Is it safe to call vTaskNotifyGiveFromISR from outside an ISR?

I wish to execute the following pseudocode in a task context:

disable interrupts;
for (task : listOfWaitingTasks) {
  notify task;
enable interrupts;

if (a higher priority task than me was woken in that loop) {
  yield to the highest priority task that was woken;

My intention is that the highest priority task that was woken will get the CPU. What I don’t want is for the first task that had a higher priority than the caller to get the CPU, if there was a higher priority task later in the list.

I propose to do this by using vNotifyGiveFromISR in the loop to notify the task, then if any of those calls has set the higherPriorityTaskWoken flag, call taskYield.

Is it OK for me to call vNotifyGiveFromISR from a task instead of from an ISR? The documentation for vNotifyGiveFromISR and vTaskNotifyGiveIndexedFromISR says “Versions of xTaskNotifyGive() and xTaskNotifyGiveIndexed() that can be used from an interrupt service routine (ISR)” but doesn’t mention whether they are safe to call when not in an ISR.

PS - interrupts need to be disabled within the loop anyway, for other reasons.

In my understanding it is port dependent whether it will work or not.

In any case, I would never do that for hygienic reasons; for me the -fromISR postfix always provokes an alert to check whether it is used in an ISR context or not. You may want to create a wrapper that checks the processor state (isr or thread mode) if supported and then dispatches to either with or without -fromISR, that makes it obvious what happens.

Just disable the scheduler with vTaskSuspendAll, and when you are done vTaskResumeAll.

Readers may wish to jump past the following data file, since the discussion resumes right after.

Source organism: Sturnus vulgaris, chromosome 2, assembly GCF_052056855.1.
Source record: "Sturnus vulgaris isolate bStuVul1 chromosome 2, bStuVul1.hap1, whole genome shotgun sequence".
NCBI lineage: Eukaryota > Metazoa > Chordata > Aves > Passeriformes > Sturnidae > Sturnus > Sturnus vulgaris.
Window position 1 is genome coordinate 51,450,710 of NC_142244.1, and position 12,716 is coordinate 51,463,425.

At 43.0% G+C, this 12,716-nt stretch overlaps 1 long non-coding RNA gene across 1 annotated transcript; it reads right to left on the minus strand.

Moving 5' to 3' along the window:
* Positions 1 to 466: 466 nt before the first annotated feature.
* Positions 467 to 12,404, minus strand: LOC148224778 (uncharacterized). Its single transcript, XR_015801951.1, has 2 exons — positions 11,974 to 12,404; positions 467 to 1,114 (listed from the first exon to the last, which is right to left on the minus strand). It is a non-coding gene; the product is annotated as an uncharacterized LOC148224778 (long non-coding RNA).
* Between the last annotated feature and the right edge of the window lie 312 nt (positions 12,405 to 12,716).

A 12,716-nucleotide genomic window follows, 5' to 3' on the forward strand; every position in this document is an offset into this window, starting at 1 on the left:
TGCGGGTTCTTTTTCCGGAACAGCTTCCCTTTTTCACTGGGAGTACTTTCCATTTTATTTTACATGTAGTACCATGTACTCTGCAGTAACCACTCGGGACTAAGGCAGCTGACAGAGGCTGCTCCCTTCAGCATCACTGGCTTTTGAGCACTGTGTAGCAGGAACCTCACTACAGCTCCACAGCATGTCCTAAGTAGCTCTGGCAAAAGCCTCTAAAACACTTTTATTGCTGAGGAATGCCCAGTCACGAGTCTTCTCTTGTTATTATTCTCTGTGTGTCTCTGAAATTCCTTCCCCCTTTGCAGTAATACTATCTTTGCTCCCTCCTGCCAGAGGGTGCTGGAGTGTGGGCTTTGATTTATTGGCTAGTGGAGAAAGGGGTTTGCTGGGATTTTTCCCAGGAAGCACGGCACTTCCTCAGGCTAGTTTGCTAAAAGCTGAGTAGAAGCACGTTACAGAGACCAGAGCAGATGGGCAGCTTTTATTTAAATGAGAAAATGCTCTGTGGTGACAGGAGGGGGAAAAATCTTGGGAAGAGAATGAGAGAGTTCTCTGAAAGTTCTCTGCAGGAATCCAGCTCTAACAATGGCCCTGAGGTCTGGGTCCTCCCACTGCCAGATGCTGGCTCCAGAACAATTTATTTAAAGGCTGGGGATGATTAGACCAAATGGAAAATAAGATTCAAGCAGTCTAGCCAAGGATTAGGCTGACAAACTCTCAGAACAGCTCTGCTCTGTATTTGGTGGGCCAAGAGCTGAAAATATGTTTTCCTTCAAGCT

With the scheduler suspended, the tasks you are waking up won’t actually start until you resume the scheduler.

Disabling interrupts might or might not disable the scheduler, depending on the port.

+1. Seems like @dc42 needs to disable interrupts for other reasons though.

That should work if taskENTER_CRITICAL/taskEXIT_CRITICAL macros are used, right?

Which hardware are you using?

I am using ARM Cortex M0+, M4 and M7.

On reflection, for my current use cases it should be sufficient to disable task scheduling rather than disabling interrupts, because currently there are no situations in which an interrupt alters the list of tasks waiting to be notified. Accordingly I shall mark Richards answer as the solution.

As I remember, some ports allows task switching out of a critical section (which re-enables the interrupts, which then get disabled again when the task resumes). I believe these are some ports that don’t use an interrupt to call the scheduler.

The Cortex-M ports all use an interrupt, so the critical section would work, but then you are putting port-specific knowledge into your application.

Ah, right. Such categories of port use an instruction to yield which switches to the handler immediately. Thank you for pointing :slight_smile: